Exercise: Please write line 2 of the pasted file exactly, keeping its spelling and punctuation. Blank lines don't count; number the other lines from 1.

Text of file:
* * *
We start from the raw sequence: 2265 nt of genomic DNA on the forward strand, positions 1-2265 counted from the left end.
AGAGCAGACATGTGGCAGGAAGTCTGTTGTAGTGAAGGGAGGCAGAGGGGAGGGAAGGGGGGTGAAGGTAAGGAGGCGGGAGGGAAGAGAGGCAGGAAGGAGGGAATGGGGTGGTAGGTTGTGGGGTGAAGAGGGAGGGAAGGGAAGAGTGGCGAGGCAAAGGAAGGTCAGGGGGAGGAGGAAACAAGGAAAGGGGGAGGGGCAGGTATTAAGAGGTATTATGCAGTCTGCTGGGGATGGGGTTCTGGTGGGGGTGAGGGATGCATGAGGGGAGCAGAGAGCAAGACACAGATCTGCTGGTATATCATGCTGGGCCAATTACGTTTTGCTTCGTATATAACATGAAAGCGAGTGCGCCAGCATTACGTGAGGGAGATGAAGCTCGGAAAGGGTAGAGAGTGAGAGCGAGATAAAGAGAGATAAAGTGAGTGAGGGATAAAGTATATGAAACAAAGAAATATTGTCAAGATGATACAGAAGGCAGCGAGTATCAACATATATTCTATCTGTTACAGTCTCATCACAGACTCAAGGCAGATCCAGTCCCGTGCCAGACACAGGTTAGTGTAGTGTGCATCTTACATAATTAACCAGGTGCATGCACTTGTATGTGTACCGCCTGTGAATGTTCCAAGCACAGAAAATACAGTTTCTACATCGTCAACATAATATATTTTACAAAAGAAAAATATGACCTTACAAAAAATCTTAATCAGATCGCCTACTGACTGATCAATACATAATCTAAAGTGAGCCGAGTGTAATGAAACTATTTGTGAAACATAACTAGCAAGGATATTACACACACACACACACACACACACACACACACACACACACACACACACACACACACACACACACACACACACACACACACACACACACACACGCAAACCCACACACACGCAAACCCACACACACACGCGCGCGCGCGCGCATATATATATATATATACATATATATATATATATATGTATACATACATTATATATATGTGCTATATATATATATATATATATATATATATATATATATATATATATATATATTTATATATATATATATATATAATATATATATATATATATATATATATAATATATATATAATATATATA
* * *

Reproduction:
AGAGCAGACATGTGGCAGGAAGTCTGTTGTAGTGAAGGGAGGCAGAGGGGAGGGAAGGGGGGTGAAGGTAAGGAGGCGGGAGGGAAGAGAGGCAGGAAGGAGGGAATGGGGTGGTAGGTTGTGGGGTGAAGAGGGAGGGAAGGGAAGAGTGGCGAGGCAAAGGAAGGTCAGGGGGAGGAGGAAACAAGGAAAGGGGGAGGGGCAGGTATTAAGAGGTATTATGCAGTCTGCTGGGGATGGGGTTCTGGTGGGGGTGAGGGATGCATGAGGGGAGCAGAGAGCAAGACACAGATCTGCTGGTATATCATGCTGGGCCAATTACGTTTTGCTTCGTATATAACATGAAAGCGAGTGCGCCAGCATTACGTGAGGGAGATGAAGCTCGGAAAGGGTAGAGAGTGAGAGCGAGATAAAGAGAGATAAAGTGAGTGAGGGATAAAGTATATGAAACAAAGAAATATTGTCAAGATGATACAGAAGGCAGCGAGTATCAACATATATTCTATCTGTTACAGTCTCATCACAGACTCAAGGCAGATCCAGTCCCGTGCCAGACACAGGTTAGTGTAGTGTGCATCTTACATAATTAACCAGGTGCATGCACTTGTATGTGTACCGCCTGTGAATGTTCCAAGCACAGAAAATACAGTTTCTACATCGTCAACATAATATATTTTACAAAAGAAAAATATGACCTTACAAAAAATCTTAATCAGATCGCCTACTGACTGATCAATACATAATCTAAAGTGAGCCGAGTGTAATGAAACTATTTGTGAAACATAACTAGCAAGGATATTACACACACACACACACACACACACACACACACACACACACACACACACACACACACACACACACACACACACACACACACACACACACACACGCAAACCCACACACACGCAAACCCACACACACACGCGCGCGCGCGCGCATATATATATATATATACATATATATATATATATATGTATACATACATTATATATATGTGCTATATATATATATATATATATATATATATATATATATATATATATATATATTTATATATATATATATATATAATATATATATATATATATATATATATAATATATATATAATATATATA